MFF Fiction Centerpiece: Parents’ growing pains in ‘Hearts Beat Loud’
Hearts Beat Loud
Saturday, May 5, 2:30 p.m.
Wellmont Theater, 5 Seymour St.
Q&A with director Brett Haley and Nick Offerman to follow.
By Andrew Garda
The core of “Hearts Beat Loud,” a film by director Brett Haley that is a centerpiece of the Montclair Film Festival, will feel familiar to just about any parent with an upperclassmen in high school.
Frank (played by Nick Offerman in a role as far from his Ron Swanson on “Parks and Recreation” as you can get) is preparing to send his only child, Sam (a talented Kiersey Clemons) across the country to UCLA.
She may be ready, but he’s not. Which is why, when their father-daughter song resulting from a living room “jam sesh” becomes a hit on Spotify, Frank leverages it to try and keep Sam close to home.
As a dad with a kid just a year away from potentially joining Sam on the West Coast, it’s something I can connect with.
Your job is to help your child prepare to leave one day, but as a parent, it’s very easy to ignore the fact that, yes they will actually leave.
Frank is a loving, supporting dad, a “cool dad.” In fact, he’s a guy who wants his kid to blow off a night of studying to sing, play keyboards and mess around. It’s a testament to the fact that he did a good job that Sam resists — not only that first session, but also creating a band once the single seems to generate interest.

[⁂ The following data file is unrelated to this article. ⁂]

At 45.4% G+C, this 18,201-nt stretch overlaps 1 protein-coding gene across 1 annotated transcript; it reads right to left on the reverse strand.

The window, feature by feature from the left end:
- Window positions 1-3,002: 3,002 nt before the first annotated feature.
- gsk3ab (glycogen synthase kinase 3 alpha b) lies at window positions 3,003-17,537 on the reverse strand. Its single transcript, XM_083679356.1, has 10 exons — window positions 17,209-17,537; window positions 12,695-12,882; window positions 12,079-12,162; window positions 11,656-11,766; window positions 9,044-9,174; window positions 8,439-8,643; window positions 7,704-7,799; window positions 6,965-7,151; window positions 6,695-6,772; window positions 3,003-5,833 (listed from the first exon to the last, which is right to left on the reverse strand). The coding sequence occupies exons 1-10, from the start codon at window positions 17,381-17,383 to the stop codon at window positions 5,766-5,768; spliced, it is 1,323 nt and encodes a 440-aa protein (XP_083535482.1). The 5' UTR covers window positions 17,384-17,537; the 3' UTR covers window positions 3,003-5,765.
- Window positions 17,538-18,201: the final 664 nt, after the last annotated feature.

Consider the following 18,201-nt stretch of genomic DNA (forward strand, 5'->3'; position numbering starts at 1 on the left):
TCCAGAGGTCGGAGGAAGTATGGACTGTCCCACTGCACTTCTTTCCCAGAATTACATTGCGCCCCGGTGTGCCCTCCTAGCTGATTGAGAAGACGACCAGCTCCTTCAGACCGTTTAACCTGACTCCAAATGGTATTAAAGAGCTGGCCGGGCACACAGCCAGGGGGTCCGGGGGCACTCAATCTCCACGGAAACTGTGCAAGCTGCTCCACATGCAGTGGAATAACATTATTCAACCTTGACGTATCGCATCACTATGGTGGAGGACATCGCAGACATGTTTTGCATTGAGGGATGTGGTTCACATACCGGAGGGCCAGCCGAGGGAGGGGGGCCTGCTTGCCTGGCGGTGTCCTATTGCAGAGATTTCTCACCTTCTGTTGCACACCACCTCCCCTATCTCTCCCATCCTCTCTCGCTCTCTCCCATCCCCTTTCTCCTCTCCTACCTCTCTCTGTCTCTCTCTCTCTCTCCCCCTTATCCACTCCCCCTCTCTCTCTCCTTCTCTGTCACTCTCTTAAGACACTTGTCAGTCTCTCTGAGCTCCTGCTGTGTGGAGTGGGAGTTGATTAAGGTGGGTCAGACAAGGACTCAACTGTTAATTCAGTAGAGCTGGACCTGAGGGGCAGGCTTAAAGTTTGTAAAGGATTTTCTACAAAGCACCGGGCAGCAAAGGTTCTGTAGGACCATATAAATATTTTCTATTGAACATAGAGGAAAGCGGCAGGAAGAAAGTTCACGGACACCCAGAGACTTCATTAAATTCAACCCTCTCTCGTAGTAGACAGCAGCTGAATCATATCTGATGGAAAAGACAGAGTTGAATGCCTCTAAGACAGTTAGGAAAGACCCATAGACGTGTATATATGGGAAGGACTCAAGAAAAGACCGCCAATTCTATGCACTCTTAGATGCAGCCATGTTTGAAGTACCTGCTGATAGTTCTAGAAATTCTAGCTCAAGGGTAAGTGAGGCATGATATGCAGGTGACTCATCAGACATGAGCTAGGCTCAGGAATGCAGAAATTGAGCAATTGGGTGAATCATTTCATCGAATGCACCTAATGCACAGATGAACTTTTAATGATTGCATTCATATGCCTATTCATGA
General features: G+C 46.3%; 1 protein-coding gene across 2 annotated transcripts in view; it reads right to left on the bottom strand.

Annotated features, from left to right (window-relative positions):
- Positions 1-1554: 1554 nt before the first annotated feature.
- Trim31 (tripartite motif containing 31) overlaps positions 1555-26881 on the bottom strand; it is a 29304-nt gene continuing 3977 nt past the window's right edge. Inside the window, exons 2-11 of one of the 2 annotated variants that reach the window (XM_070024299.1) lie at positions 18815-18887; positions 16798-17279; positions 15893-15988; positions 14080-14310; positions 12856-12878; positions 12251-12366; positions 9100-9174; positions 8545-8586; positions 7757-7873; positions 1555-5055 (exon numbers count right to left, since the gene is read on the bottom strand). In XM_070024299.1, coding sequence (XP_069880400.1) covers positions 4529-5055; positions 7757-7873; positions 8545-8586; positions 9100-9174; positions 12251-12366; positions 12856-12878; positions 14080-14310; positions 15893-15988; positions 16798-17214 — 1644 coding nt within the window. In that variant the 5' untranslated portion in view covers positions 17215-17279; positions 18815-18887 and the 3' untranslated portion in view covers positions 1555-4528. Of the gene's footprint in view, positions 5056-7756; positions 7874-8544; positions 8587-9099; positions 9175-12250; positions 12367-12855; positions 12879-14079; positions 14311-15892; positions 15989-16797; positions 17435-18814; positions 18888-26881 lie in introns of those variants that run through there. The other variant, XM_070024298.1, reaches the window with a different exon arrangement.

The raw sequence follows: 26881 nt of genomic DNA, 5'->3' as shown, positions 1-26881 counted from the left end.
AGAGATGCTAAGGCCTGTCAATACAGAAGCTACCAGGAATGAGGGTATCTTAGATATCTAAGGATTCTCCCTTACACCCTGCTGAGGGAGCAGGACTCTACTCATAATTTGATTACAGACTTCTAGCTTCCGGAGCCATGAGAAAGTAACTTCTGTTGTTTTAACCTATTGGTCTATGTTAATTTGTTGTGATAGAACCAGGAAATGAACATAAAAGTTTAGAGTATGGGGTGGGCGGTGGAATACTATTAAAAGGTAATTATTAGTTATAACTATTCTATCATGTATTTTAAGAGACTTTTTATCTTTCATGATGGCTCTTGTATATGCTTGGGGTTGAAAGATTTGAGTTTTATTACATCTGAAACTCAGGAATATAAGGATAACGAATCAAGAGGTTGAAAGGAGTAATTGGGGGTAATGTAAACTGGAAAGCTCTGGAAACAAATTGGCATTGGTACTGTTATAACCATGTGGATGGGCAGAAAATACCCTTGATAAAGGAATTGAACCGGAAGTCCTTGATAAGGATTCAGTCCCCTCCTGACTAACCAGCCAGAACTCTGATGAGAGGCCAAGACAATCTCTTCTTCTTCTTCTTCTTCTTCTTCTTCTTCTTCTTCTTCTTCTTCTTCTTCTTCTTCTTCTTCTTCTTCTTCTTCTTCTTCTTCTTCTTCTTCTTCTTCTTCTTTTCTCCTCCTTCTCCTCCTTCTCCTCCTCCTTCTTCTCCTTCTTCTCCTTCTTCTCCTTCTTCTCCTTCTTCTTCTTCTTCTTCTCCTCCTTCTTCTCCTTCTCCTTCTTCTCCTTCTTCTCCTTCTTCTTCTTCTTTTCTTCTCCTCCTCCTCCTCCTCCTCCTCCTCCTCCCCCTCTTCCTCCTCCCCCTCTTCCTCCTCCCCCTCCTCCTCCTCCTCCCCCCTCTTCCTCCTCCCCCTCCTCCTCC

Frank’s not prepared to hear it. And who is? We can relate.
Sure, Frank’s efforts to slow his daughter down as she walks out the door and heads to Los Angeles are a both more unique and extreme than anything most parents will come up with, but at its heart, his pain isn’t any different.
I won’t try and tempt my son to stay in Montclair by starting a band. But in many ways, as Frank lives out his desperate fantasy to keep his daughter home, he’s vicariously giving parents in the audience permission to do the same, even if they never would.
Sam, like every child hurtling to adulthood, knows in the end — better than her father does — that life is for moving forward, and that in order to achieve her best self she has to live outside the comfort zone, which her dad is offering.
In the end, Frank does what we all must do — he lets go.
And Sam does what my kids, and every child, has to do — moves on.
Of course, that doesn’t mean we won’t fight it every step of the way just like Frank does. Which is why I am pleased to announce the formation of the “Garda Traveling Montclair Band,” which will feature both my soon-to-be-senior and soon-to-be-eighth grader. They’re both very excited. Or will be, when I tell them about it.